June 8, 2018
Pediatric gastroenterologist helps solve Manalapan infant’s feeding issues.
As a baby, Giavanna “Gia” Delmas, now 3 years old, constantly screamed in pain. Doctors initially dismissed her as colicky and said she would grow out of it. When Gia didn’t improve, they switched her formula. But after seven changes, nothing had helped. As Gia grew, she continued to have tantrums and refused to eat solid foods.
A Gut Feeling
“I knew Gia was suffering and something wasn’t right, but no one listened,” recalls her mom, Christine, a special education teacher. Christine took Gia to a pediatric gastroenterologist, who believed the infant’s issues were milk-related. But a colleague of Christine’s suggested that, in addition to a milk allergy, Gia may have sensory processing issues that were causing oversensitivity to things in her environment. During an emergency department visit, Christine sought an evaluation that confirmed the problem.
Looking for a medical professional who could put together all the pieces of the puzzle and find a lasting solution for Gia, Christine turned to the experts at Hackensack Meridian Health. She made an appointment with Beth Loveridge-Lenza, D.O., a pediatric gastroenterologist with K. Hovnanian Children’s Hospital at Jersey Shore University Medical Center. “The first appointment was absolutely life-changing,” says Christine. “Dr. Beth was the first doctor to hear my whole story and make sense of Gia’s issues — from feeding and toileting to response to various triggers.” Dr. Loveridge-Lenza confirmed that Gia’s sensory issues were a major part of her feeding problems and recommended feeding therapy. “Sensory processing issues are extremely common among children and can significantly affect how a child eats and interacts with food,” explains Dr. Loveridge-Lenza. “Feeding therapy can help children overcome these issues and get the nutrition and variety of foods they need.”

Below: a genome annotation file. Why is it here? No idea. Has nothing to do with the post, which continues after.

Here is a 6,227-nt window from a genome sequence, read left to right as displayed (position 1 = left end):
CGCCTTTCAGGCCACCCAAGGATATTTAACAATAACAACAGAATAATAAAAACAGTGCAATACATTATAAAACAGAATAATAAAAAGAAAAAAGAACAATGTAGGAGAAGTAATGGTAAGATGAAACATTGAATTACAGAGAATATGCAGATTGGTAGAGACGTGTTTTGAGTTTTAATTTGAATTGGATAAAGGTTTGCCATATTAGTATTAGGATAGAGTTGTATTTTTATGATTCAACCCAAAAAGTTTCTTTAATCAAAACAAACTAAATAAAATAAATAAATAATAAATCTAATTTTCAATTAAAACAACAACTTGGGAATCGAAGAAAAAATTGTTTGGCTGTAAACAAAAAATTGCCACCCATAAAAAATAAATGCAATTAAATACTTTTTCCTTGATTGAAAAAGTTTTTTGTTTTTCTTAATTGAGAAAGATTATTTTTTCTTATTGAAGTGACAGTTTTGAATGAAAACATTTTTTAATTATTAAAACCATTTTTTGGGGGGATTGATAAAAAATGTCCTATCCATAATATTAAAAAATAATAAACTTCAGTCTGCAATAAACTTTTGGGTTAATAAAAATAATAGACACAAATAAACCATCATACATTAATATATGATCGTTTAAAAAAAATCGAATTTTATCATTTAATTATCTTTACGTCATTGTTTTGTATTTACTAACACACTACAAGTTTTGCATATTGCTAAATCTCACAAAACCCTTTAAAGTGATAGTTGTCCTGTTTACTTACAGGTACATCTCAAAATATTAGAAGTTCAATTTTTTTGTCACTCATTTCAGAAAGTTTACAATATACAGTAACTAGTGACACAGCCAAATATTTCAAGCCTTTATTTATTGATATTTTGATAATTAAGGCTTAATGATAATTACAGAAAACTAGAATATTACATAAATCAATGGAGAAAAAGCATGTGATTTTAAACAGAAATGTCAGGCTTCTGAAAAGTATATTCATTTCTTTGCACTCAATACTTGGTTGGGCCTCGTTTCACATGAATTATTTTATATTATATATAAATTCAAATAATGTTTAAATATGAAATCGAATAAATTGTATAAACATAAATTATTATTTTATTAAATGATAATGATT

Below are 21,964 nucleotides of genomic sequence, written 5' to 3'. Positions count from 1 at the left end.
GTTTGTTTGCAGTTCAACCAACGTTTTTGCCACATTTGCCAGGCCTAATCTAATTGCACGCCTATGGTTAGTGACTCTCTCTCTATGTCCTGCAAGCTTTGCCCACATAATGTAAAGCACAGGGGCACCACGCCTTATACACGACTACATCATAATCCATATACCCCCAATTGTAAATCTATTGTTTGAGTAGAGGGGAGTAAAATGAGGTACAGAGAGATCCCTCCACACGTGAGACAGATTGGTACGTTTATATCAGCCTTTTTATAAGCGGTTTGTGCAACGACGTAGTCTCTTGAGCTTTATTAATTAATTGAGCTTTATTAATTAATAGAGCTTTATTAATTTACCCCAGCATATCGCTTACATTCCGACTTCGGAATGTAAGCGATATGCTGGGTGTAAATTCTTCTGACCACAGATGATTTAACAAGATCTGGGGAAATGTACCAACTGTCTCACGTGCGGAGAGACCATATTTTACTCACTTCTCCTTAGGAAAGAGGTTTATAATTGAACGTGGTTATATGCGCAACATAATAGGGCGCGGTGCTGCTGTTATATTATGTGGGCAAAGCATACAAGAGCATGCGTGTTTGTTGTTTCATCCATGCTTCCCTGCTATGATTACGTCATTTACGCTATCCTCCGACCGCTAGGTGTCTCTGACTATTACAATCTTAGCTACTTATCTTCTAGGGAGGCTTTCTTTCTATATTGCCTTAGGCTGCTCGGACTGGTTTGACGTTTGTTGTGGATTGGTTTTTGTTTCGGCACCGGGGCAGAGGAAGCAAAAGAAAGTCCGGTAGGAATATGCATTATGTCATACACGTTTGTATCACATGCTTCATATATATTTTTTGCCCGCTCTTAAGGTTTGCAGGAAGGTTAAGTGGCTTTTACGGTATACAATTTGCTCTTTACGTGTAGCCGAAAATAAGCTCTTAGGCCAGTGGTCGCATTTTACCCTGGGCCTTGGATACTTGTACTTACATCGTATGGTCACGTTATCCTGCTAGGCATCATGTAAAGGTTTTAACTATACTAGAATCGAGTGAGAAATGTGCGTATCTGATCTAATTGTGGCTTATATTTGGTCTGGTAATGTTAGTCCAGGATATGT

Progress Through Therapy
Dr. Loveridge-Lenza works with a team of feeding therapists at The Children’s Hospital and helped coordinate an appointment for Christine with Josie Shimkus. “I was terrified to bring Gia to Josie. She was only 2 at the time and had severe separation anxiety. But Josie knew exactly how to work with her. It was amazing,” explains Christine. “Gia entered the program in July 2016 and graduated just one year later a completely different child.” Today, Gia is a typical preschooler. She loves jumping on trampolines and playing with friends. She’s also growing well and enjoys all sorts of foods — from roasted turkey and grilled chicken to apples and carrots. “It’s important to find a doctor who looks at the whole picture,” says Christine. “I’m thrilled we finally found the help we needed.